NAPO Joins Alabama AG in Press Conference on Supreme Court Cop-Killer CaseOctober 3, 2018
NAPO Executive Director Joins Alabama AG in Press Conference Regarding Supreme Court Cop-Killer Case
NAPO Executive Director Bill Johnson joined Hannah Martinez (right), granddaughter of Mobile Police Corporal Julius Schulte, and Alabama Attorney General Steve Marshall (not pictured) at the press conference
On October 2, the U.S. Supreme Court heard oral arguments for the case of Vernon Madison v. State of Alabama for which NAPO filed an amicus curiae (or “friend of the court”) brief. In this case, Vernon Madison ambushed and murdered Mobile, Alabama Police Corporal Julius Schulte with two gunshots to the back of the officer’s head, as the officer was trying to protect Madison’s girlfriend from harm. This was in April of 1985 and Madison was subsequently convicted of the murder and sentenced to death.
Madison’s lawyers now assert that he cannot be put to death because he suffers from dementia and claims that he can no longer remember the murder. His lawyers argued before the Court that this makes him mentally incompetent and thus can no longer be executed for the crime.
NAPO Executive Director Bill Johnson joined Alabama Attorney General Steve Marshall and Hannah Martinez, granddaughter of Corporal Schulte, at a press conference at the U.S. Supreme Court after oral arguments were heard in the case.
At the press conference, Johnson stated:
“Justice delayed truly is justice denied in this case. When you see so many police officers around the country murdered, executed in cold blood… I think the time has come. We don’t take anything about this lightly, the imposition of the death penalty against anyone.”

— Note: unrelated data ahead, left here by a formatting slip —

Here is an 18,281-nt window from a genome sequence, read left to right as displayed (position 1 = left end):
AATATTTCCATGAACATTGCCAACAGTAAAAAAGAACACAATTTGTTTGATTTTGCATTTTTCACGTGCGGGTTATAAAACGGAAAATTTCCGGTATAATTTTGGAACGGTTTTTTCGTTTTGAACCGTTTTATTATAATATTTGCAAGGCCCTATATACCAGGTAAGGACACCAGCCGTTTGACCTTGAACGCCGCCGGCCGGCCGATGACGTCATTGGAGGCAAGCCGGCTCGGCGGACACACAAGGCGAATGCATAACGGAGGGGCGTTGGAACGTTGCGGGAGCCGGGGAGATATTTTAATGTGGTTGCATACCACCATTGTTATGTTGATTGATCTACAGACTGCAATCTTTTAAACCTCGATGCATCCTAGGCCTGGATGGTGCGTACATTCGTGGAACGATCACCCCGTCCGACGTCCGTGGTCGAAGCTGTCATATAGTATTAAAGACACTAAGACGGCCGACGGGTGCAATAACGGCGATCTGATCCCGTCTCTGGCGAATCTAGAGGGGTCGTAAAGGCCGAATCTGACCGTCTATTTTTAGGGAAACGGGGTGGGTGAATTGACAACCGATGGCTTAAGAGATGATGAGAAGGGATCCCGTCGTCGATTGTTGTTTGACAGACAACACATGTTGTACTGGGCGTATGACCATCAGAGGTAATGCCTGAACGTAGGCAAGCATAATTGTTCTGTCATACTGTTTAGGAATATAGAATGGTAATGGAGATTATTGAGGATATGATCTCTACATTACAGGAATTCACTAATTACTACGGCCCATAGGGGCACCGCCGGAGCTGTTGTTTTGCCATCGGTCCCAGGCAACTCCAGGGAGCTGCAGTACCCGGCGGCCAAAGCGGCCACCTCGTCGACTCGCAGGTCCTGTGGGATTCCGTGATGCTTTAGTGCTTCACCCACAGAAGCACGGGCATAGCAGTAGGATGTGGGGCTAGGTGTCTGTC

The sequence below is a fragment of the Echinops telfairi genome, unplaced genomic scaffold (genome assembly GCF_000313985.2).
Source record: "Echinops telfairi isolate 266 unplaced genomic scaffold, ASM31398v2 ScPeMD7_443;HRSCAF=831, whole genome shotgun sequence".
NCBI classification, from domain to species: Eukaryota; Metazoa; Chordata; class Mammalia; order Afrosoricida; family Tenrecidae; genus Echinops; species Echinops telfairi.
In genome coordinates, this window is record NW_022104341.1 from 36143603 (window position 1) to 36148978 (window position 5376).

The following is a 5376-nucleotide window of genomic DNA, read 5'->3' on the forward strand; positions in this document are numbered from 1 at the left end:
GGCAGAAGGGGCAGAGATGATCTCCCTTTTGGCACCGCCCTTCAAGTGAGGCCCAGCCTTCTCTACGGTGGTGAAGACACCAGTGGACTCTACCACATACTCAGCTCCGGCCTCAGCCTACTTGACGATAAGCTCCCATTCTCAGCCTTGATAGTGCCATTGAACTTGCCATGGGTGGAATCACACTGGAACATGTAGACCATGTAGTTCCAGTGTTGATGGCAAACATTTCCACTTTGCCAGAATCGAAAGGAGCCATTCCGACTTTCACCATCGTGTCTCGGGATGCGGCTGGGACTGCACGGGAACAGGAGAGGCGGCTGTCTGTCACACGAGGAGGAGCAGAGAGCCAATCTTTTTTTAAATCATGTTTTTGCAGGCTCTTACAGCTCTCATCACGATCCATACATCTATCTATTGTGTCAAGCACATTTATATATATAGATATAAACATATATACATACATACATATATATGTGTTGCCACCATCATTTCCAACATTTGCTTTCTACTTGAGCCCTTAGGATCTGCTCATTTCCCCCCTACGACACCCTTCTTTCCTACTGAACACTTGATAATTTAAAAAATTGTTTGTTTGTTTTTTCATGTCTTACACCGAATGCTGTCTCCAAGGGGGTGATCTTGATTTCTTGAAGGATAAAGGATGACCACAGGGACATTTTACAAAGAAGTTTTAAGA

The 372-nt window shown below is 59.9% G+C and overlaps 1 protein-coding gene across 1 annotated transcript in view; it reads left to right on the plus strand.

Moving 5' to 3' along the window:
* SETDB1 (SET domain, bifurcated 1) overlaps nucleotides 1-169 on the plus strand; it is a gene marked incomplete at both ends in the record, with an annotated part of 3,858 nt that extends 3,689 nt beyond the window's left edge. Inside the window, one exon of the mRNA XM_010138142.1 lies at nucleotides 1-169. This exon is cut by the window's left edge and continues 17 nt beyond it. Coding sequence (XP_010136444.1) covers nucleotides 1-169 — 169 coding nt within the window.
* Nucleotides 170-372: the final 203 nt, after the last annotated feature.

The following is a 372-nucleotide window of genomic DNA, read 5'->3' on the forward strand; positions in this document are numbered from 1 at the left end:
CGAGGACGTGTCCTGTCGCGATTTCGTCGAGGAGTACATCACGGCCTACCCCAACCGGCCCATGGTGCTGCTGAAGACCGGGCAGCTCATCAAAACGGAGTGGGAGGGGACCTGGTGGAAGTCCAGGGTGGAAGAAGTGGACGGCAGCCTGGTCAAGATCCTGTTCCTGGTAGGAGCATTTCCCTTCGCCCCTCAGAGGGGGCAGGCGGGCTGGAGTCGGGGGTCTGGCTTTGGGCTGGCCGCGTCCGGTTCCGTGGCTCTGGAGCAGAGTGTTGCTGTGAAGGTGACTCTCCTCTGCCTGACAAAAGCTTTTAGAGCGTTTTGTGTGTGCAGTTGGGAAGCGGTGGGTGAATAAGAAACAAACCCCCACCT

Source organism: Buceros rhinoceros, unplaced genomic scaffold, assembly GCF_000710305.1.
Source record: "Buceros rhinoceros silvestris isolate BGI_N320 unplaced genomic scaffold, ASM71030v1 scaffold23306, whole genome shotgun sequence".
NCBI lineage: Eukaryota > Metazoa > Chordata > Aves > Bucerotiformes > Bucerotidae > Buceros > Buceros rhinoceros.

But after more than 30 years, three trials and several trips to the Supreme Court, “the time really has come to comply with the sentence that was imposed.”
Johnson also stated that he is not sure if the Madison execution case will set a precedent, but there is a danger “that if you delay it long enough the condition of the person on death row is going to deteriorate whether from old age or something else. Eventually, the lawyers will be able to argue that even if once proper to execute him or her, it is no longer permissible because he or she is in bad physical shape.”
The State of Alabama reached out to NAPO for assistance in this case, and we filed the brief to assist Alabama and remind the Court of the various state and federal laws (including many NAPO has worked on at the federal level) which provide enhanced punishment (including the death penalty) for assaults and murders of law enforcement officers. NAPO points out in the brief that these enhanced punishments are justified because of the high value society rightly places on the lives and services of officers, and the dangerous conditions under which they serve.
NAPO’s brief also notes that Corporal Schulte is indeed remembered by his brother and sister officers: His name is engraved on the National Memorial in Washington.
Below are links to news coverage of the court case and the press conference, including video links:
The National Association of Police Organizations (NAPO) is a coalition of police unions and associations from across the United States that serves to advance the interests of America’s law enforcement through legislative and legal advocacy, political action, and education. Founded in 1978, NAPO now represents more than 1,000 police units and associations, 241,000 sworn law enforcement officers, and more than 100,000 citizens who share a common dedication to fair and effective crime control and law enforcement.